Dually eligible individuals often have a range of care needs that, depending on the service required, are paid for primarily by Medicare (for example, emergency department visits and inpatient hospitalizations) or Medicaid (for example, certain behavioral health supports and long-term services and supports). Historically, state investments in increased Medicaid services to improve care for dually eligible individuals resulted in savings that accrued to Medicare due to lower acute care use. As a result, states had little incentive to create integrated care programs if they reap no financial benefit.
Beneficial Federal Policies. The Financial Alignment Initiative, created by the Centers for Medicare and Medicaid Services (CMS) in 2011, allowed states to test new approaches to serve dually eligible individuals with opportunities for shared savings.
For example, officials in Ohio, which launched the MyCare Ohio demonstration under the Financial Alignment Initiative, noted that the state benefited from the initiative’s shared savings achieved through its rate-setting structure. They said that the demonstration’s financing structure allowed the state to invest in a comprehensive approach to benefit design, including increased access to homemaker and home attendant services, the addition of supplemental benefits, and the option to self-direct some home- and community-based services to better meet the needs of enrollees.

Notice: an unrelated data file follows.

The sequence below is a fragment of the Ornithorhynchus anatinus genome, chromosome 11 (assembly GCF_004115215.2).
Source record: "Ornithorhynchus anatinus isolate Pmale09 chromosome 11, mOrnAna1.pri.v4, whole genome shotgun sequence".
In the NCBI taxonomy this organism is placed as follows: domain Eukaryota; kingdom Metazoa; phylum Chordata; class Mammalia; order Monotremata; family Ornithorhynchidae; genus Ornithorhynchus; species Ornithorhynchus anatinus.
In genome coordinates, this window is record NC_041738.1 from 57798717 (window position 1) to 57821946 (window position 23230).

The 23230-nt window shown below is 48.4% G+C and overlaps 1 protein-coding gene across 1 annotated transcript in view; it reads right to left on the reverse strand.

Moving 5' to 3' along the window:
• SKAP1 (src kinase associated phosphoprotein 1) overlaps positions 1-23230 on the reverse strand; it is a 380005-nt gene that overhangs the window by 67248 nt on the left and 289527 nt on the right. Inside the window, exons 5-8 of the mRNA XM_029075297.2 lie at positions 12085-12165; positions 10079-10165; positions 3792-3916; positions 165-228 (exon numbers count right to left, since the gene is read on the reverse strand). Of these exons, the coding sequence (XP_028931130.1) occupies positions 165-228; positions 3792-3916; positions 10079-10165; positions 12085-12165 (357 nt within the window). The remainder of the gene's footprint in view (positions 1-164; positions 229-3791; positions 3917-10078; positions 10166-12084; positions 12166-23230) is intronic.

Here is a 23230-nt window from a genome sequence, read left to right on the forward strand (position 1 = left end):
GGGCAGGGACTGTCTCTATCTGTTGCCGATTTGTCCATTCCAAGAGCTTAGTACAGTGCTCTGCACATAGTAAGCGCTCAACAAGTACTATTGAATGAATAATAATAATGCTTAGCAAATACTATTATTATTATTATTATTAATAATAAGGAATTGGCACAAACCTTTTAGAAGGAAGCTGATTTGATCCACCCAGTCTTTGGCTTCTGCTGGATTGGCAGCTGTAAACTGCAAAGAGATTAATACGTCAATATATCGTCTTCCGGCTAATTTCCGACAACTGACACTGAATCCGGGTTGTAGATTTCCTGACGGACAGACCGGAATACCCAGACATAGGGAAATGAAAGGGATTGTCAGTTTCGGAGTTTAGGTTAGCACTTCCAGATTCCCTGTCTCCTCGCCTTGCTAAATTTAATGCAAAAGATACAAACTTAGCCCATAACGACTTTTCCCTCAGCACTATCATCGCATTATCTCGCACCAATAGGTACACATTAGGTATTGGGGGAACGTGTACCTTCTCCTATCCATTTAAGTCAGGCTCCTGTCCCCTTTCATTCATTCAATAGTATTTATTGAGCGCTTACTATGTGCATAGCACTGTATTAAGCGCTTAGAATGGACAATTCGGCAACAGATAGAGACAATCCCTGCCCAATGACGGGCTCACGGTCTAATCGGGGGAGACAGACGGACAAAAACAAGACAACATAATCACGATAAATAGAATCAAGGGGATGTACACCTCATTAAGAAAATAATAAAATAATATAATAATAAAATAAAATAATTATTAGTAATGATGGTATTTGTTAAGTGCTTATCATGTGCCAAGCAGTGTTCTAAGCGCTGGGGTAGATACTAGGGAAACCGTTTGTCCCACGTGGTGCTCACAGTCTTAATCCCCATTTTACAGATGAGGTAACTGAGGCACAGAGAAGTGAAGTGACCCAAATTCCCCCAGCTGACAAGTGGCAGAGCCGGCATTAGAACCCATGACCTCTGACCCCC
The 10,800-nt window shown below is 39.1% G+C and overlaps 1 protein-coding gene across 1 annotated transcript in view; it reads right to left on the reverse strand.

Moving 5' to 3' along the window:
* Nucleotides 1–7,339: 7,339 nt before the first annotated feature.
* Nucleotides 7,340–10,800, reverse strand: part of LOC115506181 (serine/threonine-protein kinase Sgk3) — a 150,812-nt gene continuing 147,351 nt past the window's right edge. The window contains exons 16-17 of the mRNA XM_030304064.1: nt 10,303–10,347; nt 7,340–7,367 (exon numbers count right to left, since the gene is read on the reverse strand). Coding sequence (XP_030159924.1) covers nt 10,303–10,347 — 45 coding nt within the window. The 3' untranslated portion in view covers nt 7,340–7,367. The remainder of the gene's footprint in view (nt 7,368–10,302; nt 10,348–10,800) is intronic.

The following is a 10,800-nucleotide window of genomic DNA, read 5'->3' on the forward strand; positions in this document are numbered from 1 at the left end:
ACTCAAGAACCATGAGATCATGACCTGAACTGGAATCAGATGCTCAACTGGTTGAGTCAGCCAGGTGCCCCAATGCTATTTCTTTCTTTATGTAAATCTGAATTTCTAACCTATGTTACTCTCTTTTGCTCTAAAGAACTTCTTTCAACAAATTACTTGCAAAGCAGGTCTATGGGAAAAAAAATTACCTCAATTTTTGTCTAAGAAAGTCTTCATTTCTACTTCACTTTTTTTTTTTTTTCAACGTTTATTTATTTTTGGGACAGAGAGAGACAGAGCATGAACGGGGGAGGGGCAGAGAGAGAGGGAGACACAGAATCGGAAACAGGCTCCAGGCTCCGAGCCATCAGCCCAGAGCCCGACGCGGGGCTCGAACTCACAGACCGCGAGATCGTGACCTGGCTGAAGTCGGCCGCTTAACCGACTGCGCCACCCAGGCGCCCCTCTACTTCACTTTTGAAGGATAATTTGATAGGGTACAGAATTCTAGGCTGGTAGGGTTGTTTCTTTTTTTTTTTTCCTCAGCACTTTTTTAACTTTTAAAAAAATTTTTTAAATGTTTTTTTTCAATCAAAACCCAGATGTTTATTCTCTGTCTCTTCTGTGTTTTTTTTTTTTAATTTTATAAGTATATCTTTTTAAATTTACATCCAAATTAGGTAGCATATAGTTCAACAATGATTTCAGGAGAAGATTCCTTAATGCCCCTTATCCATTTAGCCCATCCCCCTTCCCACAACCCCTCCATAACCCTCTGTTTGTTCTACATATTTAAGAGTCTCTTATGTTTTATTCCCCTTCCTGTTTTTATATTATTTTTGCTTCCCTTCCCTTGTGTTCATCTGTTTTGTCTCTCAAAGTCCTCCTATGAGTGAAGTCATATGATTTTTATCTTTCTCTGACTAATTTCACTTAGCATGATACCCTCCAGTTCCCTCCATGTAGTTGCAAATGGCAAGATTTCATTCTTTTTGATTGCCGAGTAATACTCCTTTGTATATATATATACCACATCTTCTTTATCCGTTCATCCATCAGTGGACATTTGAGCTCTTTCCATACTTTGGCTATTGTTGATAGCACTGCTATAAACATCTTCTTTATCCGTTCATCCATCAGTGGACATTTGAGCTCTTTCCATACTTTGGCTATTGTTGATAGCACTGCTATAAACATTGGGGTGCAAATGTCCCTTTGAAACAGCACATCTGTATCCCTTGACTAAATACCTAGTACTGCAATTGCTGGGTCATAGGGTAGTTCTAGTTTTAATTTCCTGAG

Gaps In Federal Policy. To date, states operating D-SNP-based integrated care models have not been able to access savings. Massachusetts hopes to launch a Duals Demonstration 2.0 that combines One Care, its Financial Alignment Initiative demonstration for dually eligible individuals younger than age 65, with Senior Care Options, its D-SNP-based integrated care model for dually eligible individuals ages 65 and older. The state proposed a joint savings approach, but it is negotiating the details with CMS.